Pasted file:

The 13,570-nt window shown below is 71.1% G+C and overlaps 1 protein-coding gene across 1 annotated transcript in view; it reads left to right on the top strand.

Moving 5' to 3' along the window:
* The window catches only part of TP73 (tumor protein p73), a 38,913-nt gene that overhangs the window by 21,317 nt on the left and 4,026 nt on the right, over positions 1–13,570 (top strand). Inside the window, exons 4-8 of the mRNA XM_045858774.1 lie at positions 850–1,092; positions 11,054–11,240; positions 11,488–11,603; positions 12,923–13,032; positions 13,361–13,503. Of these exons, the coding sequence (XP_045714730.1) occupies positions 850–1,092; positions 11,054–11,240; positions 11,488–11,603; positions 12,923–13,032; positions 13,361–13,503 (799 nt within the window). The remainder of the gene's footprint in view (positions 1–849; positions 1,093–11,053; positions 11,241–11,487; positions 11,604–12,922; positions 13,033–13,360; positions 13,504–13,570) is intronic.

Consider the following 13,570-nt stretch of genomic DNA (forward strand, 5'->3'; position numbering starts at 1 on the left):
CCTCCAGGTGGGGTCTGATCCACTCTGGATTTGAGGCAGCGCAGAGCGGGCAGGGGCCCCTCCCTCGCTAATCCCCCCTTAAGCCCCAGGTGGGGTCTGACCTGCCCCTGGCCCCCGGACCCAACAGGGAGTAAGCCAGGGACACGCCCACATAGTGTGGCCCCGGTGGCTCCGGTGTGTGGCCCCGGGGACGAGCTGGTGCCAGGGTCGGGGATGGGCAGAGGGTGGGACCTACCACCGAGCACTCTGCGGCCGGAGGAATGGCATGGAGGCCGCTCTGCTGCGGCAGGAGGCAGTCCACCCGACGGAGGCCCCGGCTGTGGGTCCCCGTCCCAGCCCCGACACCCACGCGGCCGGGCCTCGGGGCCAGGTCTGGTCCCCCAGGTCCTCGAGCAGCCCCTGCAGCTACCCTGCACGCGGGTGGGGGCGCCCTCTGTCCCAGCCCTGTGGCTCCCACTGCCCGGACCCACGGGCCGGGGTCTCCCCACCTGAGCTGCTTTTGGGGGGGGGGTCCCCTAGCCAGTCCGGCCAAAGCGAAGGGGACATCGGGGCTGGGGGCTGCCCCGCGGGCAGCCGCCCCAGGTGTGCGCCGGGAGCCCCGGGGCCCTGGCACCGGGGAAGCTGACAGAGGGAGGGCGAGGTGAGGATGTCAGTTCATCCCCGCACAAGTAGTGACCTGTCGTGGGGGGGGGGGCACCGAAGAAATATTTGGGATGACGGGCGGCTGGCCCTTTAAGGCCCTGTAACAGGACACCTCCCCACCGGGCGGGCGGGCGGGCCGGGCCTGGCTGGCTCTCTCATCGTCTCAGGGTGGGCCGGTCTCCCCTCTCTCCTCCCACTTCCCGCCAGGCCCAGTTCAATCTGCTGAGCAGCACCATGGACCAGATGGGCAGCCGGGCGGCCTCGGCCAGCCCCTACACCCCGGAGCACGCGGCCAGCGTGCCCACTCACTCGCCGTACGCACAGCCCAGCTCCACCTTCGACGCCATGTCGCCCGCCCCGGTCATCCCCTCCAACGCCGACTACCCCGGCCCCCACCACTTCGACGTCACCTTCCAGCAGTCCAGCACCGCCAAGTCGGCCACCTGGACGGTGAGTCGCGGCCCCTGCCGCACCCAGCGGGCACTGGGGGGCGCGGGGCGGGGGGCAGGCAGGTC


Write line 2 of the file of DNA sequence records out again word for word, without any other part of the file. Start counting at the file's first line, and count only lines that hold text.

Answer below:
Moving 5' to 3' along the window: